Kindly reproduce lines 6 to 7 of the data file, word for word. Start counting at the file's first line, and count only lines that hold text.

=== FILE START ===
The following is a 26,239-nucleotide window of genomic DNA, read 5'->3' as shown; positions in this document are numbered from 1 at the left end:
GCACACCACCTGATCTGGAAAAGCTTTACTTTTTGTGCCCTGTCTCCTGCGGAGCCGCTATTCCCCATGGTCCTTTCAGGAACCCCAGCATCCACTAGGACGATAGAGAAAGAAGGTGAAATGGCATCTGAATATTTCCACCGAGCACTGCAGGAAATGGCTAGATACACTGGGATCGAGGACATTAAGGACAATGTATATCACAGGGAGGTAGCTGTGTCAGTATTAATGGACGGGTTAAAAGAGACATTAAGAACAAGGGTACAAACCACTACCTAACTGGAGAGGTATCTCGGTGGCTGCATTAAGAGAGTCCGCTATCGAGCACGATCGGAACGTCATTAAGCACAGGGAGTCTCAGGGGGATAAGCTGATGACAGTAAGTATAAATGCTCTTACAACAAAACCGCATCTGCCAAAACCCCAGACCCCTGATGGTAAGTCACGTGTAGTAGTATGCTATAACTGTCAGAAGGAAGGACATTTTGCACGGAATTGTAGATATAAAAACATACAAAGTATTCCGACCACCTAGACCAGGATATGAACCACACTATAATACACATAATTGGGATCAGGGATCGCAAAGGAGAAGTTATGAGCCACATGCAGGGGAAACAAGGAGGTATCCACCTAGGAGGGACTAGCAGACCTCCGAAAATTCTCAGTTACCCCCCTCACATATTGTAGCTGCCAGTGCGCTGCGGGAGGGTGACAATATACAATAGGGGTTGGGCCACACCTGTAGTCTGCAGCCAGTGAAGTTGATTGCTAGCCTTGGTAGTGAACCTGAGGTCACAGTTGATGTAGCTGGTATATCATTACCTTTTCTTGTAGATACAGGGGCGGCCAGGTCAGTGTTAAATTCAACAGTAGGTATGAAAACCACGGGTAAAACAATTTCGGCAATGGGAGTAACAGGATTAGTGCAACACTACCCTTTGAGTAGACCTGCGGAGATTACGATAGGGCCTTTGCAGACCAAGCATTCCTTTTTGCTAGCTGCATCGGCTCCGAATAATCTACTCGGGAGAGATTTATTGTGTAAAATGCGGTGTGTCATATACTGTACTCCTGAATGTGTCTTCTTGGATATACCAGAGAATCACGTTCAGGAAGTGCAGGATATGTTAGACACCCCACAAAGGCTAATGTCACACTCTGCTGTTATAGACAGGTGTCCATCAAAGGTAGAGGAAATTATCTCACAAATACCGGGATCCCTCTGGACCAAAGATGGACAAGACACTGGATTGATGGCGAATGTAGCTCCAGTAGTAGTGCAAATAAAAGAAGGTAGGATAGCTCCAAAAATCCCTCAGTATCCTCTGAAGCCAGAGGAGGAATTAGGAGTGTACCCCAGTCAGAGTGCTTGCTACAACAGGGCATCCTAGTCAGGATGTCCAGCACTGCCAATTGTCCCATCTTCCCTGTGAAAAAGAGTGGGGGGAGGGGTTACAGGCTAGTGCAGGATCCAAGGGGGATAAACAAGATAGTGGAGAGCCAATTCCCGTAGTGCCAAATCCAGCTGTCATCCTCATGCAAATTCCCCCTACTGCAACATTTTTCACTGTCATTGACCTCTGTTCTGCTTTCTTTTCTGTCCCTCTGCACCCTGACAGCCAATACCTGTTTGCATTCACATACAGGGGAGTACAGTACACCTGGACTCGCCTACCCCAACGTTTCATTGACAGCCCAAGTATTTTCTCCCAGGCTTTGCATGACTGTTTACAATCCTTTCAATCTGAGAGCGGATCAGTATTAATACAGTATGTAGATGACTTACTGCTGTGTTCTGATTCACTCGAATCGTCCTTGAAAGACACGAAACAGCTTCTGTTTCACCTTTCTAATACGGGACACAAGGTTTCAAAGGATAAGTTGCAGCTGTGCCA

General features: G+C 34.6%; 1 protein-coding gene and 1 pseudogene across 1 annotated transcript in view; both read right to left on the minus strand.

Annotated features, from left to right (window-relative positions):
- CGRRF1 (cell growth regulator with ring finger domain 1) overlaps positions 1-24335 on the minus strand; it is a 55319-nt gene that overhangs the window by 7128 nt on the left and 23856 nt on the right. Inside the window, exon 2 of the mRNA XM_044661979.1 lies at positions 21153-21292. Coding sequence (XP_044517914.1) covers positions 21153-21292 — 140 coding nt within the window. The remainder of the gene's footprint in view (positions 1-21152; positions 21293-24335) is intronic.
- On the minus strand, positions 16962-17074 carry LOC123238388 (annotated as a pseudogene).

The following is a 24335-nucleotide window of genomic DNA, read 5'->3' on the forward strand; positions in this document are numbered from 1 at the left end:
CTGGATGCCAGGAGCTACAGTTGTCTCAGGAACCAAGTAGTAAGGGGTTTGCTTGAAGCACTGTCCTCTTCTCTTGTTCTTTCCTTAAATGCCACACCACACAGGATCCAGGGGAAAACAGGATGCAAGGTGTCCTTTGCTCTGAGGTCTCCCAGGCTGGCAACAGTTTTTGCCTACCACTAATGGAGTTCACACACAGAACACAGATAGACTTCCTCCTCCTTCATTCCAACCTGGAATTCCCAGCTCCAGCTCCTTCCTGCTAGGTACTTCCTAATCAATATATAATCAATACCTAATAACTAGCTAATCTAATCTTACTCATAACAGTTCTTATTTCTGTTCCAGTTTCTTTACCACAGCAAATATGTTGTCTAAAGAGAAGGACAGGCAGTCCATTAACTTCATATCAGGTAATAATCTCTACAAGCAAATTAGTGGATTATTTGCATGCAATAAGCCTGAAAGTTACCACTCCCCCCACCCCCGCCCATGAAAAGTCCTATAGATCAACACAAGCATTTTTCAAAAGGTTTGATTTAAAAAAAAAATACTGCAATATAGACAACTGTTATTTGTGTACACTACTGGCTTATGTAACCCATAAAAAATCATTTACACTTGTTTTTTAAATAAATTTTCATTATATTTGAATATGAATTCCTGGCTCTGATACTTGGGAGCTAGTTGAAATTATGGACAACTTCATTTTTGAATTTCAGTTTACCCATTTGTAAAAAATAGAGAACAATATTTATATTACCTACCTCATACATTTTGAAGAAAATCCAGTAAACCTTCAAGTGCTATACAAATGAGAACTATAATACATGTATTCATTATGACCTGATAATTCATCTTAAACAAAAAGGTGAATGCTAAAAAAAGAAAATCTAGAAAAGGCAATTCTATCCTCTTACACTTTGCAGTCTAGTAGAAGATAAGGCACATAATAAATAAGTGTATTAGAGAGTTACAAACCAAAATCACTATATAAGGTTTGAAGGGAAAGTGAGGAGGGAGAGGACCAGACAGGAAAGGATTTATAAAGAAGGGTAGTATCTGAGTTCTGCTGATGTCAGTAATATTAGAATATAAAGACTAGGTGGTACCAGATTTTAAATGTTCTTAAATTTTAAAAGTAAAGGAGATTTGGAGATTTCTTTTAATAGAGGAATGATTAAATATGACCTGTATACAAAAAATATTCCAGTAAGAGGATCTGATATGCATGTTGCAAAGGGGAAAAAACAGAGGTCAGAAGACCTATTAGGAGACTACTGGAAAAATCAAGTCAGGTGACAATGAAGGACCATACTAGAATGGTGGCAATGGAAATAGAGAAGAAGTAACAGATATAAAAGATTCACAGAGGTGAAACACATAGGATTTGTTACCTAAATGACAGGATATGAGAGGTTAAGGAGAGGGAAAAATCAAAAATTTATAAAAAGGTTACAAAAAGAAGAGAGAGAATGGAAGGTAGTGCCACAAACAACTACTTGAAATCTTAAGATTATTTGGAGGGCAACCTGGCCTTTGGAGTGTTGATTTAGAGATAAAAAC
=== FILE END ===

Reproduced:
- On the minus strand, positions 16962-17074 carry LOC123238388 (annotated as a pseudogene).

The following is a 24335-nucleotide window of genomic DNA, read 5'->3' on the forward strand; positions in this document are numbered from 1 at the left end: